Hundley has had his ups and downs as a starter, with a 5-7 TD-INT ratio and a 73.3 overall passer rating, but he is a tough competitor with the arm to make downfield throws when needed, even on the run. Hundley's feet are an asset; he ran quite a bit at UCLA and has 103 yards and two touchdowns on the ground for the Packers this year. He has also proven effective when scrambling out of the pocket, something Green Bay receivers are used to from playing with Rodgers. That said, the Packers' offense is missing its usual big-play element – or was until the Steelers game – ranking 24th in the league in completions of 20-plus yards and 26th in passer rating on balls thrown more than 20 yards in the air. The Packers were tied for sixth in big passing plays last year and have ranked no lower than 12th in any year in which Rodgers has been at the helm of the offense.
Hundley's favorite target has been wide receiver Davante Adams, the only one of the Packers' wideouts whose numbers have remained fairly consistent since Rodgers went down. In fact, Adams' numbers – 55 catches for 702 yards and seven touchdowns – are nearly identical to those of the Bucs' top receiver, Mike Evans. Adams is the Packers' fastest receiver and he's good at hauling in contested passes. Jordy Nelson, one of the NFL's top touchdown-makers, has six scores this season but all of them came from Rodgers' hand. Nelson averaged 79 yards per game or better each of the last three seasons and has a career per-catch average of 14.5, but those numbers are down to 35.7 and 10.3, respectively, this year. In fact, none of Green Bay's top six pass-catchers has a per-catch average better than 12.8.
Pictures from the Buccaneers' practice on Wednesday.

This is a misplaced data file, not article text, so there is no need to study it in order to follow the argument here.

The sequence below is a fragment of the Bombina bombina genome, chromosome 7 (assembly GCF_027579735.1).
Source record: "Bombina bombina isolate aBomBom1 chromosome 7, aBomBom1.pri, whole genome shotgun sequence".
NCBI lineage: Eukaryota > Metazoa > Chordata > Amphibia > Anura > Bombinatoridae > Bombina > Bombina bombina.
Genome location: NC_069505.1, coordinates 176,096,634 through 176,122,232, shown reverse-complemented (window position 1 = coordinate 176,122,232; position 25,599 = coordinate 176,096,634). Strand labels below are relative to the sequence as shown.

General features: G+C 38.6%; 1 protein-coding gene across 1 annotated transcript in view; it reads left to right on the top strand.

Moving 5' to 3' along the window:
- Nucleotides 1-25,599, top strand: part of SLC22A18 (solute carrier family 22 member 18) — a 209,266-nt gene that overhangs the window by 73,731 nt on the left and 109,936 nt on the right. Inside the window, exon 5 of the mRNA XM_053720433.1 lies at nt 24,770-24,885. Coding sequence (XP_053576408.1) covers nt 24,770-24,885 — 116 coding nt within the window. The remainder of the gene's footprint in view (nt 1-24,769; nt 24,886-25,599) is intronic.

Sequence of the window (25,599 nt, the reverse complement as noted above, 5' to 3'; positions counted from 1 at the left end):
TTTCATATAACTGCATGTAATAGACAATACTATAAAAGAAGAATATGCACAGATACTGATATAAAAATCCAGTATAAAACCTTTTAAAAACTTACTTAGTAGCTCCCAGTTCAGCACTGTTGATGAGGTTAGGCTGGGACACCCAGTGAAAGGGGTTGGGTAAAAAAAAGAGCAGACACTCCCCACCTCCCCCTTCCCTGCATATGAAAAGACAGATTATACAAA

Randall Cobb isn't quite the dynamic weapon he was during his peak years but he is still a versatile and dependable weapon who is occasionally used in tricky ways, such as on reverses or sweeps out of the backfield, or even as the quarterback in the Wildcat. Martellus Bennett was supposed to be a big producer out of the tight end spot but he's now a Patriot and the starter is Lance Kendricks, who has just 10 catches this year.
The running attack, which has had to cycle through a number of backs, has had results fitting with the offense as a whole, producing relatively well but lacking in big plays. The Packers get at least four yards on 47.7% of their runs, including 47.3% of the time on first downs, and those numbers rank third and fifth in the NFL, respectively. In addition, Packer runners rarely lose yards; Green Bay has just 12 rushes for negative yards all season, the fewest in the NFL. However, Green Bay has just 21 rushing plays of 10 or more yards, the fourth-fewest in the league.
Rookie Jamaal Williams has been the lead back of late, with both Ty Montgomery and Aaron Jones (another 2017 draft pick) sidelined with injuries. Though he's not as quick as Jones, who has a team-best 5.3 yards-per-carry average, Williams is stronger between the tackles and he's coming off his best game as a pro in Pittsburgh. A 54-yard rumble for a touchdown on a short pass helped him rack up 135 combined yards in that very close contest. Jones, the Packers leading rusher with 370 yards and three TDs, could potentially return to action this week, as could Montgomery. Montgomery, however, did not practice on Wednesday due to his wrist and rib injuries while Jones was at least a limited participant while trying to return from a knee ailment.
Due to that aforementioned success on first down, Green Bay leads the NFL in average yards needed on second down. That in turn has helped the Packers do well on third downs, where they are converting 40.6% of the time to rank 10th in the league. The Buccaneers need to find a way to stop that chain reaction on Sunday, because Hundley and the Packers are much better when they can shorten their third-down attempt. They rank 29th in the league on third-and-long (more than six yards) but 12th on third-and-medium and 14th on third-and-short. Green Bay has had 44 "short" third down tries (less than three yards), tied for the most in the NFL.